One of the greatest adoptions in the early days of digital publishing came quietly from publishers who were reluctant at first to put their new releases into ebook form, but were more than willing to use the “experimental” reading technology for their out-of-print and backlist titles. Sadly, even the backlist seems to be suffering these days.
Tim Coates, former Waterstones CEO and founder of digital library platform and ebookstore Bilbary, recently released disheartening figures about the state of Man Booker Prize winning titles. According to Bilbary’s research, only forty percent of prize winning and short listed titles have been made available as ebooks, despite the lengthy time since publication for some of those titles.
“Of those that have been digitized, just 30 per cent of novels published before 2000 are available to buy as ebooks, falling to 25 per cent for those published prior to 1950,” stated a Bilbary press release today. “Examining the proportion of the Booker backlist digitized prior to 1940, Bilbary found that the number falls to 11 per cent, with only one title from the first Man Booker winner, P.H. Newby’s archive available as an ebook. In comparison, just under three quarters of both 2012 winner Hilary Mantel and 2011 winner, Julian Barnes’ backlist is digitized.”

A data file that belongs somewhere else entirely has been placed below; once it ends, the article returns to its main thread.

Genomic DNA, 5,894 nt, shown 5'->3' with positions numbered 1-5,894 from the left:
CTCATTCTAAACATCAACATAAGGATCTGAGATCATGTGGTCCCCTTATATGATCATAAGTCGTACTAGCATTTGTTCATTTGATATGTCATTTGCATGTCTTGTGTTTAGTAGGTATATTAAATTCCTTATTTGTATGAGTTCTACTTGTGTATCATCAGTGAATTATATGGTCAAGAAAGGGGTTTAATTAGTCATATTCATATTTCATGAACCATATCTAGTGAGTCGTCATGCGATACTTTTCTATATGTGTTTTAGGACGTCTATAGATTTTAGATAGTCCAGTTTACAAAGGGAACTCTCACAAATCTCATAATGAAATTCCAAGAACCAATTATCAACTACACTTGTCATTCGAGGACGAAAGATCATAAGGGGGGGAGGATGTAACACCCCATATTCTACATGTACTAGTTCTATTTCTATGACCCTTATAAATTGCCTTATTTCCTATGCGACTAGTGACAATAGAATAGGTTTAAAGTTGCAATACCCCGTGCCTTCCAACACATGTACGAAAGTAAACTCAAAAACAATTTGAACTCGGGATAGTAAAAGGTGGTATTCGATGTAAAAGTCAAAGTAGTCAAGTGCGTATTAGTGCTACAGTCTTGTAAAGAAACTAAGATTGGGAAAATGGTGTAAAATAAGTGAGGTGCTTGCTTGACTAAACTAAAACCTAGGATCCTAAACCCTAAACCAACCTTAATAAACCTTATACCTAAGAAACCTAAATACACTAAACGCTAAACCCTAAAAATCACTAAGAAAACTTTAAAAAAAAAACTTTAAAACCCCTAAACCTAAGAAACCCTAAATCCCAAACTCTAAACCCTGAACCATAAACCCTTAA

Books that were named to the short list or that won the prize since the advent of digital publishing fared better, with “199 of the 237 novels written by Man Booker prize-winning and shortlisted authors made available to buy as ebooks.”
Coates continued by saying that Bilbary works to ensure that publishers are taking full advantage of the opportunities for back list titles that digital publishing affords, namely to introduce older texts to a new generation of readers with very little monetary investment in the publication. He hopes to see a much larger percentage of titles made available for e-Readers and ebook lending in the near future.